RK Laxman did not believe there could be equality in the Indian democracy Photograph: (Others)
Laxman critiqued killing in the name of religion and community, but he did not present us with an alternative politics
In a career spanning almost six decades, R.K. Laxman (1921-2015) tapped the spine of India’s democracy. For readers abroad, his cartoons provided a “critical view” of a nation standing up against Nixon’s USA and when occasion demanded a pat on the back to American democracy. Unlike the demanding lines of Chittaprosad Bhattacharya (1915-78) and O.V. Vijayan (1930-2005), Laxman’s brush took gentle swipes at the contradictions in democracy and the precarity of everyday life. His ebullient cartoons could be enjoyed in wall calendars and as daily dose of humor in gilded pages of limited edition diaries.
The celebration of democracy in theory gets less merrier when cartoonists raise their brush to democracy experienced in the bureaucrat’s files, the minister’s corruption, the experts magical turnaround of data, development and globalisation, and the rituals of Indian democracy performed under the gaze of the Mahatma’s portrait. In this democracy at work, beggars, village folks, the Common Man and the Common Woman were the smart observers. They were the audience and critics in the theater of democracy.
Early in his career, at the Free Press Journal, and soon after at the Times of India, young Laxman’s cartoons pictured the harrowing Partition. Laxman’s cohort of cartoonists were well-positioned to compare the colonial and postcolonial experience of cartooning: “Before fifty years, we accepted imperialism. We never bothered much about democracy. We accepted the idea of being kicked around. It was okay. But now, when we don't accept the idea of being kicked around, we are being kicked around!”
Continuing his response to Pritish Nandy’s question about how he captured the “spirit of this change”— from democracy in concept to democracy in practice—one could almost hear Laxman sigh: “In the name of Ram Mandir you do anything. In the name of caste, religion, community you do anything. You kill anyone, murder anyone but nobody minds because we have so many people around. Our asset is our population. Whatever you do, however many you kill, murder, injure—the numbers never diminish. So nobody cares.”
In the name of Ram Mandir you do anything. In the name of caste, religion, community you do anything. You kill anyone, murder anyone but nobody minds because we have so many people around. Our asset is our population. Whatever you do, however many you kill, murder, injure—the numbers never diminish. So nobody cares.
To this list one can add a growing squeamishness about cartoons.
During the colonial years, cartoons in various Punch avatars, such as the Calcutta-based Hindu Punch, challenged social practices by invoking the Hindu pantheon. The practice of child marriage, duality in moral norms for men and women, and the hypocrisy of priests were subject to cartoons. Indeed, with the growth of the vernacular press and the numerous “comic papers,” colonial surveillance was confounded by the play of caricature and satire.
"Tab Aur Ab", Hindu Punch, 24-10-1928 (Others)
With democracy readers and activists scrutinised cartoons.
The cheer of accolades and fans Laxman won over were occasionally interrupted by disagreement. Laxman’s cartoons received complaints. Dalit activists took him to task for caricaturing the former prime minister, A. B. Vajpayee, as the Buddha and for “pouring of contempt, sarcasm, and humiliation at other less fortunate Indian citizens [that] must be resisted in no uncertain terms.” Readers have often charged cartoonists with overreach. When I met cartoonist Bireshwar (1920-2007) in 2003, he showed me a clipping of a reader’s letter to the editor, complaining about the caricature of Lord Hanuman.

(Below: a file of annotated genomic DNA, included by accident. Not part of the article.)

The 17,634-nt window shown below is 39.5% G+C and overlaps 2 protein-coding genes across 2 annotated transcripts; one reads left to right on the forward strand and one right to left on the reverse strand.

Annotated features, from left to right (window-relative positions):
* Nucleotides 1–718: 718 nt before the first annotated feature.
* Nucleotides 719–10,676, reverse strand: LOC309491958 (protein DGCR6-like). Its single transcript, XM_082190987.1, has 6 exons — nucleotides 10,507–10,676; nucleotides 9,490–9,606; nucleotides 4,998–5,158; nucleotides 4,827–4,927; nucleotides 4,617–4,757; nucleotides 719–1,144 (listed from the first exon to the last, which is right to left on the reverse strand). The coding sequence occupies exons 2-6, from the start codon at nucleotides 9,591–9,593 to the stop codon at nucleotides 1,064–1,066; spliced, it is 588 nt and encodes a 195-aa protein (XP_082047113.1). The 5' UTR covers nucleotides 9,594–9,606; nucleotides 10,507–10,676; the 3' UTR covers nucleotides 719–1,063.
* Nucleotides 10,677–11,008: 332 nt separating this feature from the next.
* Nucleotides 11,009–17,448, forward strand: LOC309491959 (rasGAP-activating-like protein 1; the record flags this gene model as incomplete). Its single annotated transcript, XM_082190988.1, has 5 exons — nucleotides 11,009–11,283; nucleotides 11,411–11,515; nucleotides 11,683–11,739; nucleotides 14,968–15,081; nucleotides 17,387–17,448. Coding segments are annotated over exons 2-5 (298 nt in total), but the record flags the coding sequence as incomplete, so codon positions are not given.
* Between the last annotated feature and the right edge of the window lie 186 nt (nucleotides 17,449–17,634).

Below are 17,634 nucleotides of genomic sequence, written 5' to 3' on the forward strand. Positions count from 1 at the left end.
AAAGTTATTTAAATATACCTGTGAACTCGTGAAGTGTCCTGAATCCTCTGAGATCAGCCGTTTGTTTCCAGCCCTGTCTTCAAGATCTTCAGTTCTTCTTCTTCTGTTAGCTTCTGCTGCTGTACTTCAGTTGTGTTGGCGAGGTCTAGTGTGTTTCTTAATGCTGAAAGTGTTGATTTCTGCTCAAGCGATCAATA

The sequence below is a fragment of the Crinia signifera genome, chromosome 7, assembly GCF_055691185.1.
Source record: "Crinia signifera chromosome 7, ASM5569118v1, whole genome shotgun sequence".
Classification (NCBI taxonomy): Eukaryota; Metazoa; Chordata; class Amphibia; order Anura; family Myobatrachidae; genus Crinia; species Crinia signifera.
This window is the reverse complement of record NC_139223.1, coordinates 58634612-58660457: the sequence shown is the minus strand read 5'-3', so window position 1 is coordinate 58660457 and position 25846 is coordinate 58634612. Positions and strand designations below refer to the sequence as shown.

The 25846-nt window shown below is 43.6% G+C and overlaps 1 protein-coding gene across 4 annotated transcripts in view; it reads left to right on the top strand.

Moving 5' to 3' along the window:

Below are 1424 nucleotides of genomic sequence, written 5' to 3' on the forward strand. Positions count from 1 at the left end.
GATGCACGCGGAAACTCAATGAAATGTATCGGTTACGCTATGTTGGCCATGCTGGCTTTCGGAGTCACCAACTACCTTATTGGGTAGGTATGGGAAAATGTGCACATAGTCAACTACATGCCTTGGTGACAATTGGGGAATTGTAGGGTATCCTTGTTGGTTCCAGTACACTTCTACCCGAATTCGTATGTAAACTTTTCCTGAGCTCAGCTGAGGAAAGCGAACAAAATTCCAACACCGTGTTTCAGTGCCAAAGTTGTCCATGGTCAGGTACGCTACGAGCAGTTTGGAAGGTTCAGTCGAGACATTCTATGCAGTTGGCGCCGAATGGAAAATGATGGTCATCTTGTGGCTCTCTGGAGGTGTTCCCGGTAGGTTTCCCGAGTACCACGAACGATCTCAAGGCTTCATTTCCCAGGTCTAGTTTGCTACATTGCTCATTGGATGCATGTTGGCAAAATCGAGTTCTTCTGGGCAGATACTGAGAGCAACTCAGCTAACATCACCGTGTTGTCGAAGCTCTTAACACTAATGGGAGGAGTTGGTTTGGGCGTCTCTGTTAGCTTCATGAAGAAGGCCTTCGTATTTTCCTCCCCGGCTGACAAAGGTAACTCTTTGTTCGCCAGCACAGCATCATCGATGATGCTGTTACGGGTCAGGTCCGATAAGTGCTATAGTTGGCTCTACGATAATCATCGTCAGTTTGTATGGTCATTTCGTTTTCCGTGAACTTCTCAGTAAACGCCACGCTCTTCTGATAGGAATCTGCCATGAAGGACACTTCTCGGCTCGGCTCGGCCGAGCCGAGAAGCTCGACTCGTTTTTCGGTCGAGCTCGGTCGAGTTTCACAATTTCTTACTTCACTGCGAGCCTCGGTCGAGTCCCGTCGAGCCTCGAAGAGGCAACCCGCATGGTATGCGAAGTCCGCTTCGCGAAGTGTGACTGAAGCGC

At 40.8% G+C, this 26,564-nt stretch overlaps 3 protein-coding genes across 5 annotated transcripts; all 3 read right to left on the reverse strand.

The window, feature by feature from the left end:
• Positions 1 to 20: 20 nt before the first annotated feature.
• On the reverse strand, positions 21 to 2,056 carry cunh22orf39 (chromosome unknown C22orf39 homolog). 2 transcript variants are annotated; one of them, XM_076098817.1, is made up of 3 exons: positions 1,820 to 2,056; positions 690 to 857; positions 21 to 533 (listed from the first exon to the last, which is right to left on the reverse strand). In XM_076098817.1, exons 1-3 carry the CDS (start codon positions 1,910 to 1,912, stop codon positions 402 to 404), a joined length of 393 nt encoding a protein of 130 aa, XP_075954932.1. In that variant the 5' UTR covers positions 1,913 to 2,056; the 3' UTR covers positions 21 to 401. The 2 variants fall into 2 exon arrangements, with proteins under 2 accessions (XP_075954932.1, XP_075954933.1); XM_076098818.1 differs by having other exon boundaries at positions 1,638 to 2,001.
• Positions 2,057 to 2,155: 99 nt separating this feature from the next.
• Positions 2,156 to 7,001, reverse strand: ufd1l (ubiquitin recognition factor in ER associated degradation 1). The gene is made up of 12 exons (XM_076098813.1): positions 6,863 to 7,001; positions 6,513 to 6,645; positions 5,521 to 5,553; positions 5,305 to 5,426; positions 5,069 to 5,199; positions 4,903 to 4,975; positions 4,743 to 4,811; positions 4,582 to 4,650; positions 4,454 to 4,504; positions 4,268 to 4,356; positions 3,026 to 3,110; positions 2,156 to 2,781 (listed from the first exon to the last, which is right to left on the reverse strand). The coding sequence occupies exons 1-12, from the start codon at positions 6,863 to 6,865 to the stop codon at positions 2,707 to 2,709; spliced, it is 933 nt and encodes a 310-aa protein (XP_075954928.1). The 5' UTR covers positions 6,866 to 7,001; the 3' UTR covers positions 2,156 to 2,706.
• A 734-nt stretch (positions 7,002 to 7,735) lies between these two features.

The state too participated.
The Emergency stands as one moment in the story of curbs on the press. The state’s censorship of cartoons were fodder for more humor. Laxman and Abu Abraham later revealed their unpublished, censored cartoons. Aseem Trivedi’s cartoons against corruption brought to focus a fragile state of humor.
The Emergency stands as one moment in the story of curbs on the press. The state’s censorship of cartoons were fodder for more humor.
“Protestors attack Indian newspaper over anti-ISIS piggy bank cartoon,” #KejriwalInsultsHanuman and Saamana’s composite “Mook[a] Morcha” cartoon headline the recent swirl of cartoons that insult.
At the heart of these protestations are hurt sentiments. How can one explain this tempest in the cartoon? Is this a new kind of media literacy? Are cartoons no more “weapons of the weak” or for the weak? Why do cartoons hurt so quickly and mobilise so energetically?
“The cartoon published in Saamana was in bad taste. It hurts people's sentiments. It's not only the Maratha Morcha remark in the cartoon, I am very hurt by the remark against martyrs (referring to the frame wherein a cop looks at a dead soldier and says “Something's amiss. This soldier died as a result of dengue and not a terror attack”). It's below the belt. Nobody thinks this way about our soldiers…” (Journalist Uday Tanpathak).
Cartoons are instigating a new kind of citizenship and a new sentiment of politics. The language of hurt sentiments has brought the politics of representation to the fore in an unprecedented manner. New visual taboos and new ways of feeling hurt are a part of learning to be political. How can this democracy of hurt sentiments account for “moral injury”? Is democracy hurting in this battle of sentiments?
Laxman did not believe there could be equality in the Indian democracy. He did not present us with an alternative politics in which one could care and not kill in the name of religion and community. Along with the acknowledgment of the erosion in public uses of the cartoon one may ask: What political futures and possibilities can our cartoonists imagine?